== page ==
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The Huntron Tracker 2000 has the following features:

  • Multiple-test signal frequencies (2000 Hz, 400 Hz, and 50/60 Hz).
  • Four impedance ranges (low, medium 1, medium 2, high).
  • Automatic range scanning.
  • Range control: High Lockout.
  • Rate-of-channel alteration and/or range scanning is/are adjustable.
  • Dual-polarity pulse generator for dynamic testing of three terminal devices.
  • LED indicators for all functions.
  • Dual-channel capability for easy comparison.
  • Large CRT display with easy-to-operate controls.

The device to be tested must have all power turned off, and have all high voltage capacitors discharged before connecting the Tracker 2000 to the device.

Testing Components by Comparison

Testing components by comparison is the most preferred method for troubleshooting. The ALT (alternate) mode setup is the most commonly used mode for this method. This mode allows the technician to compare a known good component to a suspect component. This is accomplished by connecting channel A to a known good device, channel B to the device under test, and a common test lead to COM as illustrated in figure 2 - 34. Select the ALT button, and the 2000 will alternately display the signature of the known good device and the device under test. By examining the signature differences, you can detect a defective component. Figure 2 - 35 is a typical example of the CRT display on the 2000 while testing the base to emitter on a good transistor. Figure 2 - 36 illustrates a defective transistor under the same test setup. Note that in the low range, the transistor appears to be good. Sometimes component defects are more obvious in one range than another, so is a suspect device appears normal for one range, try the other ranges.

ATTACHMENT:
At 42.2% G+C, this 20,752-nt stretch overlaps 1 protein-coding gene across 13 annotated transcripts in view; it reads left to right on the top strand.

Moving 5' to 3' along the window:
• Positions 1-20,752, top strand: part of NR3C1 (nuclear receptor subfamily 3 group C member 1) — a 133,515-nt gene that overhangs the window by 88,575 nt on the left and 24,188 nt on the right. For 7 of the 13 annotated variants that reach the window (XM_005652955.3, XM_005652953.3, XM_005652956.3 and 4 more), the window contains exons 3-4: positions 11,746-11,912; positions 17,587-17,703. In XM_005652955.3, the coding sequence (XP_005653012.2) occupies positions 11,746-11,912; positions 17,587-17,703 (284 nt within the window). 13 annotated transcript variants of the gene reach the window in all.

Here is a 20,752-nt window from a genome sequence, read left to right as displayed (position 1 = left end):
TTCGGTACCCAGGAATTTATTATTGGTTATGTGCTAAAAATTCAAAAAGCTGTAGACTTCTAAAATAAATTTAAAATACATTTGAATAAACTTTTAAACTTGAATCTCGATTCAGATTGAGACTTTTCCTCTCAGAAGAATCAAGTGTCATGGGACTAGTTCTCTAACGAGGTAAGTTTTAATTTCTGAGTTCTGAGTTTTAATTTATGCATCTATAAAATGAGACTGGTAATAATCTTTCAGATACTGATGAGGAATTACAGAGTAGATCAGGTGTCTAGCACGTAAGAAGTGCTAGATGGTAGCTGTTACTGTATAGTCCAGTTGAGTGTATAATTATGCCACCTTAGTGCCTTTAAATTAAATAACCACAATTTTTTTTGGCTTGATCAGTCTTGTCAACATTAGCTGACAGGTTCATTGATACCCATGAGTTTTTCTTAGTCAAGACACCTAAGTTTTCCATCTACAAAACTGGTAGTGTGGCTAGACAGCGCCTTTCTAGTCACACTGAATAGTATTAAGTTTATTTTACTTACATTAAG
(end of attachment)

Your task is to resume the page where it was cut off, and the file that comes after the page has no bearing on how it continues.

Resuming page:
Figure 2 - 34. - Alternate mode setup.

Figure 2 - 35. - Signatures between base-emitter of a good transistor

Figure 2 - 36. - Signatures between base-emitter of a defective transistor.

Q.31 What is the most preferred method of troubleshooting?answer.gif (214 bytes)
Q.32 Why is it recommended to use more than one range while troubleshooting a device? answer.gif (214 bytes)

Troubleshooting Tips

When you are testing individual components in a circuit, a parallel resistor or diode of similar value may cause a defective component to appear good. Therefore, you should, in most cases, electrically isolate the suspected component from the circuit while testing individual components. The best way to do this is to desolder all but one lead on the suspected component.

Q.33 When you are testing individual components in a circuit, what may cause a defective component to appear good? answer.gif (214 bytes)

You should be aware that devices made by different manufacturers may appear to have slightly different signatures. This is normal, especially with digital integrated circuits, and does not necessarily indicate a failed device. When this occurs, the best way to verify this is to compare the outputs of the device under test with the equipment specifications to ensure the signals are adequate for proper equipment operation.

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